Chris' (old) Cycling Page

A small polemic which I wrote a few years ago and is still relevant and will do until I get around to a rewrite .... (which I now have done)

Some Brief Questions

How did you get to work this morning? In that shiny fleet hire car your company gets huge tax-breaks for? Did you park it in the subsidised staff car park? Do you pay for all or only some of your petrol? Do you really need to commute in that car?

Did your children get a lift with you to school? How far is it from your home to their school, far enough to walk? Have you heard of the evidence comparing the fitness of today's children with that of children in the sixties and finding that things have deteriorated noticeably, with the blame being put on the poorer air quality due to cars and the fact that more children are driven to school rather than walking or cycling.

There are alternatives

Cycling isn't just about wearing Lycra and attempting to be Chris Boardman or Miguel Indurain. The daily commute into work needn't be like the Tour de France or an Olympic pursuit race. Nor is it necessarily about being green or trying to be an eco-warrior out to save the planet and kill big business. (Although it can be!)

I cycle for several reasons;

  • It's quicker: In London I can be door-to-door in half the time of the bus, a third of the tube and I overtake more cars than I care to count.
  • It's cheaper: No travel card, no petrol, no parking, just the occasional tweak to a bike - which needn't be that expensive.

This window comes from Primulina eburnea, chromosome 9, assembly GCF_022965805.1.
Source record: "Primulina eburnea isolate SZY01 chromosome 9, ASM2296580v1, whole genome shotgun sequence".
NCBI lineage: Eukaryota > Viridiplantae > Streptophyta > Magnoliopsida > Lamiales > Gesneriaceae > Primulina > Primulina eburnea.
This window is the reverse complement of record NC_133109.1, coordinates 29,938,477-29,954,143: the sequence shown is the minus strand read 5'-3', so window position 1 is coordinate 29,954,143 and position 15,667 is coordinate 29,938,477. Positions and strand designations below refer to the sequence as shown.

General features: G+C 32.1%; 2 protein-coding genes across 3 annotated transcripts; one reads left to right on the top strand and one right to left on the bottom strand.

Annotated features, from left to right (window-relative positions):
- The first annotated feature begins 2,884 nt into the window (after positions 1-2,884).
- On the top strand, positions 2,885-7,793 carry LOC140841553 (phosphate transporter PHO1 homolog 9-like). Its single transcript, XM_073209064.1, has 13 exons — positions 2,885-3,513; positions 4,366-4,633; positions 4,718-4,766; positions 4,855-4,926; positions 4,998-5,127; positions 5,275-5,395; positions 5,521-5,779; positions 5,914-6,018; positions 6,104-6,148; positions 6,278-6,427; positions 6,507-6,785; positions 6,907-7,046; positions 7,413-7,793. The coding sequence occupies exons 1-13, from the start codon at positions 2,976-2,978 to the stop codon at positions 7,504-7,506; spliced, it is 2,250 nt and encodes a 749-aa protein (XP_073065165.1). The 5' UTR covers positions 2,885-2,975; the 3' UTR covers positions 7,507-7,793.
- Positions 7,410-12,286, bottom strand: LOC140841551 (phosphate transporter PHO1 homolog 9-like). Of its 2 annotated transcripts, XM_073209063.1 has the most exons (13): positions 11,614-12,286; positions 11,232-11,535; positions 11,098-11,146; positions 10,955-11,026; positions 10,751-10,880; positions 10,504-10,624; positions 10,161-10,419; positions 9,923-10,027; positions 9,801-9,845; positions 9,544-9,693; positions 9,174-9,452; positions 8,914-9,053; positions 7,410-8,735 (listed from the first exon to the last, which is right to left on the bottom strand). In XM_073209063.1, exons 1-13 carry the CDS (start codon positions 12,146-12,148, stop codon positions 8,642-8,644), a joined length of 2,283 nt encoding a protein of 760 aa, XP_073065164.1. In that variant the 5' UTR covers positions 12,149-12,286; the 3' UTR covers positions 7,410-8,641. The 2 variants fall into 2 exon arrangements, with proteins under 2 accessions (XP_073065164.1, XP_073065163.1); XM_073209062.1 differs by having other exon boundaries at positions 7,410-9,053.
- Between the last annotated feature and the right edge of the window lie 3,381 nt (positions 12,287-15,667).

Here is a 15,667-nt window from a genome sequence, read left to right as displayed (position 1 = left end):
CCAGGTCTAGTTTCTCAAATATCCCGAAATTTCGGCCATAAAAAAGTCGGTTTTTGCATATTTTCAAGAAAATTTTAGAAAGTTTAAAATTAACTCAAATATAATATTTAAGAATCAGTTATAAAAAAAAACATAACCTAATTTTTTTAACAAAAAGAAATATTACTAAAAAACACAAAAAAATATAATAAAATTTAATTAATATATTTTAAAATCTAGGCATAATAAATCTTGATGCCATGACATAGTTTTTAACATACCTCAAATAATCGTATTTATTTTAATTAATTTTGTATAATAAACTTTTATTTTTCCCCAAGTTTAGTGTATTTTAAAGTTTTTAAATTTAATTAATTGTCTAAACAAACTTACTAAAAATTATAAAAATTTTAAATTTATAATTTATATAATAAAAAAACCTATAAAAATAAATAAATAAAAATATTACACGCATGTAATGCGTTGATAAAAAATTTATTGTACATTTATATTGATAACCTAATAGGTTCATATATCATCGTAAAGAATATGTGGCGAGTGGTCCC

• It's healthy: Three, five or even ten miles might sound a lot, but it isn't really. You might be sore the first few days, but it's remarkable how quickly your body get's used to it - and it's better than a starvation diet to lose those pounds!
  • It's less stressful: Compare the normal face of a driver with that of a cyclist, even in London, cycling is fun!
  • It's not boring: Even with your radio, CD or mobile phone, can a driver, stuck in a traffic jam, actually be enjoying the experience?

I'm not trying to say that the car is inherently bad, there are many good things about cars, in the right time and place driving a car can be an exciting, exhilarating experience, but commuting the same journey twice a day, week in, week out, is not going to be the right time or place for most people. Yes, public transport is weaker than it should be, yes, the car is massively more convenient than many of the alternatives, but we have to start somewhere. If enough people gave up their car, even if it were only for a few days a week to begin with, things would be noticeably different. The air would improve, the roads would be less congested for the new cyclists and the fuller buses, the train companies would need to expand their services to accomodate the new demands. With a small amount of individual altruism the world could start to change for the better.

Critical Mass

Pedalling Cyclist
Graphic shamelessly nabbed from here

Critical Mass is a movement, which started in San Francisco a few years ago, whose aims are simple, to display through weight of numbers that cycling is fun, healthy and a realistic alternative to driving in many situations, especially commuting.

It works through a concept of organised coincidence, there are no leaders. For example, at 5-45pm on the last Friday of every month it just so happens that a number (normally 500-1000) cyclists happen to turn up by the cafe on London's South Bank, under Waterloo Bridge and then go off in a big group for a ride. It was not designed to be overtly confrontational, although that, unfortunately, happens, it was designed to show some sort of solidarity and demonstrate an alternative.

As Kevin Cole says on his (American) CM page

"We're not blocking traffic ...
We ARE traffic."

Central London CM.

Links

A small selection of links;

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